Fear of Fire

NorCal_Prerunner

Well-Known Member
Is there a higher chance of a cab fire in the event of a roll over with a fuel cell mounted behind the cab VS. mounted at the back of the frame? I assume the risk is the same if the cells are properly installed. I assume mounting a cell at the back of the frame will just buy the driver and co-driver a few more seconds if disaster strikes. Any advantages to either mounting location other than the obvious, more weight in the back? But then again, all that weight from in the back from the full cell goes away as gas is used.
 

DANKFAB

Well-Known Member
I mounted my fuel tank as far to the rear and as low as I could go without causing any ground clearance issues. I don't know if it will eliminate a fire hazard, but having the weight further back will act like leverage on the rear suspension. True it does lose weight, but it will lose weight behind the cab too, so for C of G purposes, I recommend locating it way back and low as possible without wreaking havok.
You'll just have to extend the lines a few feet further, which isn't rocket science.
Brandon
 

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tedmales

Well-Known Member
i would figure the risk of fire would be the same, but i f there was a fire , then i would rather it be farther away from me.
 

MH20

Well-Known Member
Since we started this, what about the possibilty of gas dripping onto a hot muffler? Seems like another reason to have it mounted in the rear.
 

kjmiller1

Well-Known Member
"True it does lose weight, but it will lose weight behind the cab too, so for C of G purposes, I recommend locating it way back and low as possible without wreaking havok." Your probably right for most of us, but I would think their would be advantages of locating it up towards the cab when it comes to fine tuning your springs and shocks. Since the front to back weight distribution changes less, you don't wish your rear was firmer on full tank and lighter on empty as much.
 

drtdevil93

Well-Known Member
putting the cell farther back increases polar moment of inertia. heavy engine up front, heavy fuel cell out back. polar moment of inertia increases stability. while having the cell behind the cab causes less change in F/R weights balance, the weight balance probably wont be as good. my 2 cents.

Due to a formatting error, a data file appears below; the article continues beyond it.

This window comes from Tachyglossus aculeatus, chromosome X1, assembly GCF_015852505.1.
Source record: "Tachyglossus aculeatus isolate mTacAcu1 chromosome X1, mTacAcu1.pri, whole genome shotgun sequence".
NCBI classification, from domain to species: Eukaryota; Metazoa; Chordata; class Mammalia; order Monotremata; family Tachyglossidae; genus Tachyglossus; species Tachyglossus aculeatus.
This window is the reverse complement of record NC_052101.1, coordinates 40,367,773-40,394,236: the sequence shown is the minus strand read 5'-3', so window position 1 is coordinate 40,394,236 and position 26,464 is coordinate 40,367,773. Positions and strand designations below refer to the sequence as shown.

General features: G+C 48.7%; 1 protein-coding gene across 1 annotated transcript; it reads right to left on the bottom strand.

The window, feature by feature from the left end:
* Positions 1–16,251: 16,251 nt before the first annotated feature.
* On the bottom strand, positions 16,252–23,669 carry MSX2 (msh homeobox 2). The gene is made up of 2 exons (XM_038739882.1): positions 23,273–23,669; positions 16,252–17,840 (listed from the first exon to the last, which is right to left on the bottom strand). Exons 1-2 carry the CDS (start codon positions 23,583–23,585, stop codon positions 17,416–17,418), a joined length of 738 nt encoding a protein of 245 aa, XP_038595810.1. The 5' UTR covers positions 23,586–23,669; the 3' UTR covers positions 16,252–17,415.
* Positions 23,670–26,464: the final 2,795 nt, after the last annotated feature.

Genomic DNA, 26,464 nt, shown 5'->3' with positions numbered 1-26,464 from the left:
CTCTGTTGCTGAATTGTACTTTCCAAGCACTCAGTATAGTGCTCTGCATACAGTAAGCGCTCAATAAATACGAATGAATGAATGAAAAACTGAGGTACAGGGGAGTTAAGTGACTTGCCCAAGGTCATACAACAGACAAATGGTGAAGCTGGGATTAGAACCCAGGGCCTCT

erik
 

curt

Well-Known Member
Balance is important, anything mounted in front of the front axle and behind the rear axle according to this page http://www.jeepaholics.com/tech/cog/#_Toc535118739 it becomes cantilevered weight and has a larger impact on whatever end it's on(in the jeepers case on rollover agles). It's all leverage, you could hold 5lbs all day long but try to hold it at arms extension, you won't last 5 minutes. Also inertia from the weight can drastically alter your handling, after we moved our cell from the very back of the truck to as close to the rear axle and as low as we could get it, the tendency to oversteer was substantially reduced. Curt
 

Kbach66

Well-Known Member
Along with an increased polar moment of inertia comes "lazier" handling. If you're looking for good straight line stability move it back....want the truck to steer quicker, move it in towards the cab. I feel both locations have advantages and disadvantages. You just need to think of things like intended use (long sandwashes, or short courses), and packaging. You may think you can help keep the CG low by putting it low in the back...but then you go and mount a spare or two flat on top and there goes the CG! I'm putting the cell behind the cab, but 2 37" projects are hangin' off the rear. For me, I think it's the best because I like the fact that the weight bias and CG will remain fairly constant. For somebody else....everything could be different.